25-Year-Old Hudson River Cleanup Plan Starts Today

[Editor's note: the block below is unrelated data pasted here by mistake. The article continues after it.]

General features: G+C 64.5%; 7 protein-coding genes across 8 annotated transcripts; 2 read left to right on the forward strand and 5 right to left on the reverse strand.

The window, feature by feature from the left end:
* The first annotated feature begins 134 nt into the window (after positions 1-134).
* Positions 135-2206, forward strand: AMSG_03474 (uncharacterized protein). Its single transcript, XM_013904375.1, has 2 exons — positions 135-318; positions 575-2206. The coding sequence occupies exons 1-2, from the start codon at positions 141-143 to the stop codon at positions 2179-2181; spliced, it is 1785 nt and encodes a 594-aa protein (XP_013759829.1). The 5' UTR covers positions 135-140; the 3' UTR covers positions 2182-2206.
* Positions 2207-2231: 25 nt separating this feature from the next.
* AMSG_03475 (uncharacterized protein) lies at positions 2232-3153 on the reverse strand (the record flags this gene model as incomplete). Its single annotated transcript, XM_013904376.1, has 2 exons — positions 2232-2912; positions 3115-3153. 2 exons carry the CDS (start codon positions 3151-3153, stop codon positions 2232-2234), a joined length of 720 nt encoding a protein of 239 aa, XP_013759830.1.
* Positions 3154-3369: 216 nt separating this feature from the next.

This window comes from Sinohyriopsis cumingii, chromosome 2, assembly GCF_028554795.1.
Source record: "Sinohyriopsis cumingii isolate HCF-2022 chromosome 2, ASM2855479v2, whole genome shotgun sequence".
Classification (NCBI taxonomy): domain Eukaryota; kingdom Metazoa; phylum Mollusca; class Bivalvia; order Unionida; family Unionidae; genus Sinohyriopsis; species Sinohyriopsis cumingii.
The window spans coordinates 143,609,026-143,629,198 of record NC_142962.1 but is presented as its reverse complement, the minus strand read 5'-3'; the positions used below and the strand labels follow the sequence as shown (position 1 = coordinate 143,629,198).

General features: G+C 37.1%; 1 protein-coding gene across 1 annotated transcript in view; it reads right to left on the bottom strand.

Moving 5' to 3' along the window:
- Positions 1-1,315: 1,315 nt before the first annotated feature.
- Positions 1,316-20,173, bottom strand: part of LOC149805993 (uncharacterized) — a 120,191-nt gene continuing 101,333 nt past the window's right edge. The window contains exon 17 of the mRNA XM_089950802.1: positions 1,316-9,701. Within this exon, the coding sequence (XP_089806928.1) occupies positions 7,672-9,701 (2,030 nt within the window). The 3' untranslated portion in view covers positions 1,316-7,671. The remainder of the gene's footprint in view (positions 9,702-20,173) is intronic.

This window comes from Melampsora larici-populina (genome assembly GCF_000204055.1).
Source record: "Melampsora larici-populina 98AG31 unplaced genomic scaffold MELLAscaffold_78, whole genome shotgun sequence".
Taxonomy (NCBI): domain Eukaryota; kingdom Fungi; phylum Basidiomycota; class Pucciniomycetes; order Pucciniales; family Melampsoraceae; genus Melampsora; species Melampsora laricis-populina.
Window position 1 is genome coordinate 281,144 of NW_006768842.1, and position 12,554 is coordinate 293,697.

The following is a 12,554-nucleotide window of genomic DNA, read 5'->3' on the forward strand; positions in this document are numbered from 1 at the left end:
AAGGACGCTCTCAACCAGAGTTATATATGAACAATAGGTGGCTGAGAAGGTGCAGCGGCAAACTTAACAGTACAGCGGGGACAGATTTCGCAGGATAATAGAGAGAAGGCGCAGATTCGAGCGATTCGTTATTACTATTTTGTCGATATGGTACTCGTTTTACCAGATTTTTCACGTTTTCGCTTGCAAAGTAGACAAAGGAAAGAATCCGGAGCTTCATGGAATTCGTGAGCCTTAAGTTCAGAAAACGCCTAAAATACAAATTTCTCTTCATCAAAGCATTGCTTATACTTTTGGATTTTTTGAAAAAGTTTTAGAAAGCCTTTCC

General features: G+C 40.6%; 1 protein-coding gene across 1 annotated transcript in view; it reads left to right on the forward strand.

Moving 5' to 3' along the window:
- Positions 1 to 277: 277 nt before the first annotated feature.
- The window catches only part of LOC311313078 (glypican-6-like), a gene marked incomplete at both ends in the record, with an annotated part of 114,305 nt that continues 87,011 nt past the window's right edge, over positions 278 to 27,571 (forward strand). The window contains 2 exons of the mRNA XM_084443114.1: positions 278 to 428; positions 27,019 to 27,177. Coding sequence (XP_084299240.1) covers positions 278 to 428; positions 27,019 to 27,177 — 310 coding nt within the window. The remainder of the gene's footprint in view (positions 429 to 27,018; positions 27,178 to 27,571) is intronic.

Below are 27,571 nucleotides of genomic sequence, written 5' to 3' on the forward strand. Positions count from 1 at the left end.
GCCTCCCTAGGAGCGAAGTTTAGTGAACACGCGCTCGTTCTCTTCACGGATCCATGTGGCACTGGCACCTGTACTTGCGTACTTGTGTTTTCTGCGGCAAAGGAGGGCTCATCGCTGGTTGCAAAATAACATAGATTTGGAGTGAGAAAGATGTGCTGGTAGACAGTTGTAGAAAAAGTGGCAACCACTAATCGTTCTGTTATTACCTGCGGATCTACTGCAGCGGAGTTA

Down on the Hudson River by Fort Edward, New York, General Electric, supervised by the EPA, started dredging today. They’re looking to remove from the river the PCBs (Polychlorinated biphenyls) GE dumped there decades ago. When the government announced in the 1970s that PCBs are harmful to both fish and humans, former New York governor Hugh Carey insisted they were so harmless that he offered to drink a glass of them to prove it. If this sounds like a rather retro sort of environmental issue, it’s because the river was named a Superfund cleanup site 25 years ago; GE has since then been fighting the government’s authority to make it clean up its mess, on the reasonable grounds that PCBs weren’t outlawed when they dumped them, and continues to challenge it in court; but in this new greener era apparently GE feels it should at least go along with the gag. The project will take six years, cost over $750 million dollars, and extend down to the southern tip of Manhattan — where, to hear opponents of the Gowanus Superfund cleanup tell it, it will decrease land values. Image (cc) Wikipedia.